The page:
- The Washington Times
Wednesday, August 3, 2022

ASHBURN — Guys named Carson must have an affinity for Cole Turner. At the University of Nevada, the tight end formed a — ahem — strong connection with quarterback Carson Strong. And now, as a rookie for the Washington Commanders, Turner has quickly seemed to become a favorite target for starter Carson Wentz

It doesn’t take long to understand why. 


Over the first week of training camp, Turner has not only made his presence known in the red zone with his physical 6-foot-6, 240-pound frame — but the 22-year-old can regularly be seen running down and across the field on deep routes. Turner’s size gives him an edge when it comes to hauling in 50-50 balls, and he has the ability to hang onto catches through contact. 

“It’s kind of hard to miss me sometimes when I’m running out there,” Turner said. “That’s what [Wentz] tells me at least.”

Turner has arguably separated himself from the competition in a crowded tight end room. With starter Logan Thomas recovering from an ACL injury, the Commanders were counting on someone emerging at the position. That hope intensified when John Bates, coming off a solid rookie season, suffered a calf injury after two practices.

Turner’s rise, though, might have happened regardless of the injuries in front of him. On draft night, Ron Rivera hailed the fifth-rounder as the team’s most intriguing selection past the fourth round. The coach gushed over how Turner was able to create separation at the right time and his “tremendous” catch radius. 

Funny enough, Rivera noticed Turner leading up to the draft because he put on Nevada’s tape to watch Strong. Before trading for Wentz, Rivera and the Commanders had done extensive research on this year’s crop of rookie signal-callers — even drafting one in North Carolina’s Sam Howell. But when Rivera watched Nevada film, he kept seeing Turner.  

Turner reminded him of Greg Olsen, the three-time Pro Bowler that Rivera coached in Carolina. Turner was someone, Rivera recalled, that the Commanders had to keep an eye on. Unsurprisingly, the team arranged a private workout with him and the coach became even more enamored.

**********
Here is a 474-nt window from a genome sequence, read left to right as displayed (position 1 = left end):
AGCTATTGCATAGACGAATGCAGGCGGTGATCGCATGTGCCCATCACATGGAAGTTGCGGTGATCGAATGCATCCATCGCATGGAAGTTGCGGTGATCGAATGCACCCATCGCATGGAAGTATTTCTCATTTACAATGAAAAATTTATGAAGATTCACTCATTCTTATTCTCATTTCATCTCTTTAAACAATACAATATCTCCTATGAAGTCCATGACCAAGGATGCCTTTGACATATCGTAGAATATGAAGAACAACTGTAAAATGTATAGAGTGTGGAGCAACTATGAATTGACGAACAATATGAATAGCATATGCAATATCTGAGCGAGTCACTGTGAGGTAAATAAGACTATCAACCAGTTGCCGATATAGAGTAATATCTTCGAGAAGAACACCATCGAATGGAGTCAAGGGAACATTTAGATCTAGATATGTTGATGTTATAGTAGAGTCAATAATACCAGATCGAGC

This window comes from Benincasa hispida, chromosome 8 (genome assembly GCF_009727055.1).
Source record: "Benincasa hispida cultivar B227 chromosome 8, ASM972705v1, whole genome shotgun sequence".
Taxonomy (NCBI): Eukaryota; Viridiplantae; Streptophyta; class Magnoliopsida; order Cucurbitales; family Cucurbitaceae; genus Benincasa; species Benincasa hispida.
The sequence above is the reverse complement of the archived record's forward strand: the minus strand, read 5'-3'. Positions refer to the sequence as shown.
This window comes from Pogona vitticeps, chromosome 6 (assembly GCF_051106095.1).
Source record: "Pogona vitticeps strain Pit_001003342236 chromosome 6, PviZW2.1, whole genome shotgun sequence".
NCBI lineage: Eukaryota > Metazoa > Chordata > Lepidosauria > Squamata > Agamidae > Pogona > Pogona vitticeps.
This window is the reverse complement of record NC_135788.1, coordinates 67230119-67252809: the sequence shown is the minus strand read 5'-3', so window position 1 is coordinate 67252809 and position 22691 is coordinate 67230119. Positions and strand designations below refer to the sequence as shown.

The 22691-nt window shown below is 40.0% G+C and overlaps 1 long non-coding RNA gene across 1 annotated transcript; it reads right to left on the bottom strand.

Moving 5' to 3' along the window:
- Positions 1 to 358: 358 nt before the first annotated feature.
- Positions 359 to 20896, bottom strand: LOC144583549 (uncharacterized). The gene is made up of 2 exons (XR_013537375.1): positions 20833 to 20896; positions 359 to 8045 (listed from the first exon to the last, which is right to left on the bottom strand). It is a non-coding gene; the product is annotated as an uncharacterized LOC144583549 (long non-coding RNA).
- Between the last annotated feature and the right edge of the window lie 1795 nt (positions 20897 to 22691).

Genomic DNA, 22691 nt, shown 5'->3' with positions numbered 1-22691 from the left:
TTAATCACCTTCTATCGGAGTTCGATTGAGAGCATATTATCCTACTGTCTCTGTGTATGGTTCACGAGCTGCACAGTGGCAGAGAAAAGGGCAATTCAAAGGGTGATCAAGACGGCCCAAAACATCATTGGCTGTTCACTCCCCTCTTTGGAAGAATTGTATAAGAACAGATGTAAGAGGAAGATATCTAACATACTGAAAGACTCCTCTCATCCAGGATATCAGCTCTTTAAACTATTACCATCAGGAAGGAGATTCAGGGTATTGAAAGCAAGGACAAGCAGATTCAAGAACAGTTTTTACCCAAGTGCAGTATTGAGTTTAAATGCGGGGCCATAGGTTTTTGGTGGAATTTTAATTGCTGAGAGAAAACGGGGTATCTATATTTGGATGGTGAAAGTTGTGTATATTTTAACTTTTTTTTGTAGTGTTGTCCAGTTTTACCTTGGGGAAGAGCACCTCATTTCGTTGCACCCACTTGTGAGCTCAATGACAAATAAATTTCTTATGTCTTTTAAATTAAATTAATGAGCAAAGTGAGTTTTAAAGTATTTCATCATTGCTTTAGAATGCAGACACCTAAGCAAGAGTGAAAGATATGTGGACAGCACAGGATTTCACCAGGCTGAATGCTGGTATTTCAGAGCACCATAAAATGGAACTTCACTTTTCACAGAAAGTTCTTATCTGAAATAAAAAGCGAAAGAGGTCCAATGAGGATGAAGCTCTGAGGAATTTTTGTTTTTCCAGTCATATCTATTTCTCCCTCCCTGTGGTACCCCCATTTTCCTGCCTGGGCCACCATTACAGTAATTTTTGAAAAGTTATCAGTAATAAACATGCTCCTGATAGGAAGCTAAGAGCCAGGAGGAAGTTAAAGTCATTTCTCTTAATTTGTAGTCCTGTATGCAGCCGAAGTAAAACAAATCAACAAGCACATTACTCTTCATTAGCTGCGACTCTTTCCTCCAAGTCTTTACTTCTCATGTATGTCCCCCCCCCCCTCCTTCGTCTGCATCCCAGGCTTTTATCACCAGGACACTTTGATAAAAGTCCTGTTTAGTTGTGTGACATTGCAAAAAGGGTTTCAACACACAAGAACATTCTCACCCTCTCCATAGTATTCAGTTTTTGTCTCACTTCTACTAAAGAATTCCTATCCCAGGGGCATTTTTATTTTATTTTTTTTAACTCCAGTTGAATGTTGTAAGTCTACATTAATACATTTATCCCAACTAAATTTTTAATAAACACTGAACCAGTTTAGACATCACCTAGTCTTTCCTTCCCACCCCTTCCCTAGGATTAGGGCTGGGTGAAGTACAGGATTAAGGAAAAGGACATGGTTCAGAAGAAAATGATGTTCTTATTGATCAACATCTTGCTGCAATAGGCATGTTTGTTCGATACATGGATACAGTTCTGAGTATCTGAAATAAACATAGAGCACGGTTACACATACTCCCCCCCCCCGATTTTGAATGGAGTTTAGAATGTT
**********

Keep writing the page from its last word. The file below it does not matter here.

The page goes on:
“This is a dynamic pass catcher,” Rivera said of Turner in April. 

Rivera’s praise hasn’t changed since camp started. On Wednesday, the coach noted Turner’s development as a blocker — something the tight end rarely had to do in college. Turner, after all, came from an “Air Raid” offense in Nevada, meaning he was often spread out wide and mostly involved in the passing game. Turner, too, originally was a wide receiver in college before switching to tight end after two seasons. 

Along with blocking, Turner has had to adjust to the complexities of an NFL offense. That involves learning the playbook, which Turner admitted has occasionally been a “struggle and frustrating” as new plays are installed each day. To help with memorizing them, Turner said he likes to come off the practice field and then rewrite the plays on a board.

Even as he adjusts, Turner’s chemistry with Wentz is blossoming. During a down portion of Wednesday’s practice, Wentz and Turner could be seen chatting and laughing before the next set of drills. The two have formed a bond, Turner said, over sharing the same agent and spending part of the offseason in California training together.

When 7-on-7s started, Wentz’s first throw of the period was to Turner, albeit one that resulted in an incompletion. Later on, however, Wentz found Turner on a vertical route up the seam.

“He’s somebody that he’s going to remember every single play and then talk to you about it afterwards, tell you how he wants it run,” Turner said of Wentz. “ So I think that’s really helped me out so far.”

Historically, Wentz tends to favor tight ends. Over five seasons in Philadelphia, the quarterback targeted no player more than tight end Zach Ertz — who accounted for 21.1% of Wentz’s total targets and 21% of his completions. Since 2016, the year Wentz entered the league, only Baltimore’s Lamar Jackson (32.6%) has targeted the position more than Wentz (31.1%).

That should be good news for Turner. After practice Wednesday, Rivera was asked if he noticed a connection forming between the rookie and the quarterback. 

“Oh very much so,” Rivera said. “And I can’t wait ‘till we get John Bates back out there. Can’t wait till we get Logan back out there as well. I mean, the relationship (Wentz) can have with that unit as a group could be very good just because I like that group. It’s a very versatile guy group of guys. 

“Each guy has his own personality in terms of what they can do and I think that’s big for us.”

• Matthew Paras can be reached at mparas@washingtontimes.com.


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